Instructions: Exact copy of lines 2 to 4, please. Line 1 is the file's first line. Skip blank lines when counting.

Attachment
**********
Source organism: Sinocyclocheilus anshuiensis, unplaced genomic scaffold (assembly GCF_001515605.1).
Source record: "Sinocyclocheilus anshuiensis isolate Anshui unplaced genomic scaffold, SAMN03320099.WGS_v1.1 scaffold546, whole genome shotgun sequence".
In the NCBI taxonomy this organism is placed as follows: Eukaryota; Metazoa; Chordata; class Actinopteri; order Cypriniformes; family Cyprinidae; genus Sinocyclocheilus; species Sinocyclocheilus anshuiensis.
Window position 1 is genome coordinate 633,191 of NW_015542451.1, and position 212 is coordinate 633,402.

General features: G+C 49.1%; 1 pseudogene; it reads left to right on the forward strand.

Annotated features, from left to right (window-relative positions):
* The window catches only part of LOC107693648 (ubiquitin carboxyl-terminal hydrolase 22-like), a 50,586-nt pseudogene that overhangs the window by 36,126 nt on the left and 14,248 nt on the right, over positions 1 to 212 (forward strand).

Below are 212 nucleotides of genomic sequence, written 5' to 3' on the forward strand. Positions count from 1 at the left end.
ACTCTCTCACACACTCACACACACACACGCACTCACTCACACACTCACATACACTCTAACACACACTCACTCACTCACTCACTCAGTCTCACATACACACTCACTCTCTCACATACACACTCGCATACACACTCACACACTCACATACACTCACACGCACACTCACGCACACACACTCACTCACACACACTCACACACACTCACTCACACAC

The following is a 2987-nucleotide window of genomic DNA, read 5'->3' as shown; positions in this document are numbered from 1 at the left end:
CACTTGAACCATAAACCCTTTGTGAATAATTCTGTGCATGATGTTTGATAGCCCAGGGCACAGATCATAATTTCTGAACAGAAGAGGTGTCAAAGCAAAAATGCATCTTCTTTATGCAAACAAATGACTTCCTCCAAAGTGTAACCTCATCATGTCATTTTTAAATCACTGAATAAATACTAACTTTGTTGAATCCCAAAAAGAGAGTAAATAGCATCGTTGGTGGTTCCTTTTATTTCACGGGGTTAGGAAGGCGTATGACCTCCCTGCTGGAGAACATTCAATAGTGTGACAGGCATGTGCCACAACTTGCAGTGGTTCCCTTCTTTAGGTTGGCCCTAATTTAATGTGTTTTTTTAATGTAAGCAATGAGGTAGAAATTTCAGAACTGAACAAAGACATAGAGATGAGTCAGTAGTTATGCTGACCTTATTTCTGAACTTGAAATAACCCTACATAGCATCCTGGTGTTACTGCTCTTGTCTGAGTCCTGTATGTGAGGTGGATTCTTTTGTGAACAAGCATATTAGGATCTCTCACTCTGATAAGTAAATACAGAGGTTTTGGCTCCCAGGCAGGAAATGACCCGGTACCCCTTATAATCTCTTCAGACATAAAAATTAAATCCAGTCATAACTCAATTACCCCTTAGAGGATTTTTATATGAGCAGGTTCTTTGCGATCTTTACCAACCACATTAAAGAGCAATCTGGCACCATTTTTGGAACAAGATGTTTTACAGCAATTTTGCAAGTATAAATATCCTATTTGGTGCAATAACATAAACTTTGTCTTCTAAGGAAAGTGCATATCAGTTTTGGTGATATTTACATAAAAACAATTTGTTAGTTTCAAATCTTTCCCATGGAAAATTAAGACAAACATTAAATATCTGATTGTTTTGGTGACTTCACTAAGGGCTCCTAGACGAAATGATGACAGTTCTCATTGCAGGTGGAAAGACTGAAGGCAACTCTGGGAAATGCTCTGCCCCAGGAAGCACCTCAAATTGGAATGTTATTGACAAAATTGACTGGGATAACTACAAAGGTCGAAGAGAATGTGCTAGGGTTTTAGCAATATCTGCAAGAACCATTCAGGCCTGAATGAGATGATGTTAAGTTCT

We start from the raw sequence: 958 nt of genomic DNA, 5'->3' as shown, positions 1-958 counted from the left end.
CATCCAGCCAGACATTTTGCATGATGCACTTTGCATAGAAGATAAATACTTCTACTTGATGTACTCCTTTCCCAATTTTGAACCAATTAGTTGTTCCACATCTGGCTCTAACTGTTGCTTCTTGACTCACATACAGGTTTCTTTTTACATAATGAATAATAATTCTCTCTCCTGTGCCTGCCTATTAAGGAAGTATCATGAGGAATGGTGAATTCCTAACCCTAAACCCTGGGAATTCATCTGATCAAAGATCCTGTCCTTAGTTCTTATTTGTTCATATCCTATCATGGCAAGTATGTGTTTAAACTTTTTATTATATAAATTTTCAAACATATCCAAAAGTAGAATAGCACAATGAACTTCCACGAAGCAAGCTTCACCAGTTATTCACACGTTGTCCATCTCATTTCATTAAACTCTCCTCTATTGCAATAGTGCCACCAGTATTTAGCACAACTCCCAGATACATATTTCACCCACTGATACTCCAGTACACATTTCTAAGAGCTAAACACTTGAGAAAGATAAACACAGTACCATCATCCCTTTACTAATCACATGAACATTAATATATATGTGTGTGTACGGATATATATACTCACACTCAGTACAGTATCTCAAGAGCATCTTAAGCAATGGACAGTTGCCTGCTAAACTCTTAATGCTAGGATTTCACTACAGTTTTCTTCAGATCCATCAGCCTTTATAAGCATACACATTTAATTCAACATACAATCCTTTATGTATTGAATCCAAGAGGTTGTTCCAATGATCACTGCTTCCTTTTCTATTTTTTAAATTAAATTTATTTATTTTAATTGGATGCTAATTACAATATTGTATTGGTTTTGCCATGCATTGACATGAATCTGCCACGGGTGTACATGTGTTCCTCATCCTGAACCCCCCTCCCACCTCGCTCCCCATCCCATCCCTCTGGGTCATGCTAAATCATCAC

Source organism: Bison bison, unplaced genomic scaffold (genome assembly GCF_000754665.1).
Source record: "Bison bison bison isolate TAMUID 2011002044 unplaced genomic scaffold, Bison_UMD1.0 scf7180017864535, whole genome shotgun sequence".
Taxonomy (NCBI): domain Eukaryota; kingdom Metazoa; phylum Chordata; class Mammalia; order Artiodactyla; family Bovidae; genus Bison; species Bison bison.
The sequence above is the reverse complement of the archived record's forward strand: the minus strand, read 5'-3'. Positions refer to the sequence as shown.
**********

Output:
Source record: "Sinocyclocheilus anshuiensis isolate Anshui unplaced genomic scaffold, SAMN03320099.WGS_v1.1 scaffold546, whole genome shotgun sequence".
In the NCBI taxonomy this organism is placed as follows: Eukaryota; Metazoa; Chordata; class Actinopteri; order Cypriniformes; family Cyprinidae; genus Sinocyclocheilus; species Sinocyclocheilus anshuiensis.
Window position 1 is genome coordinate 633,191 of NW_015542451.1, and position 212 is coordinate 633,402.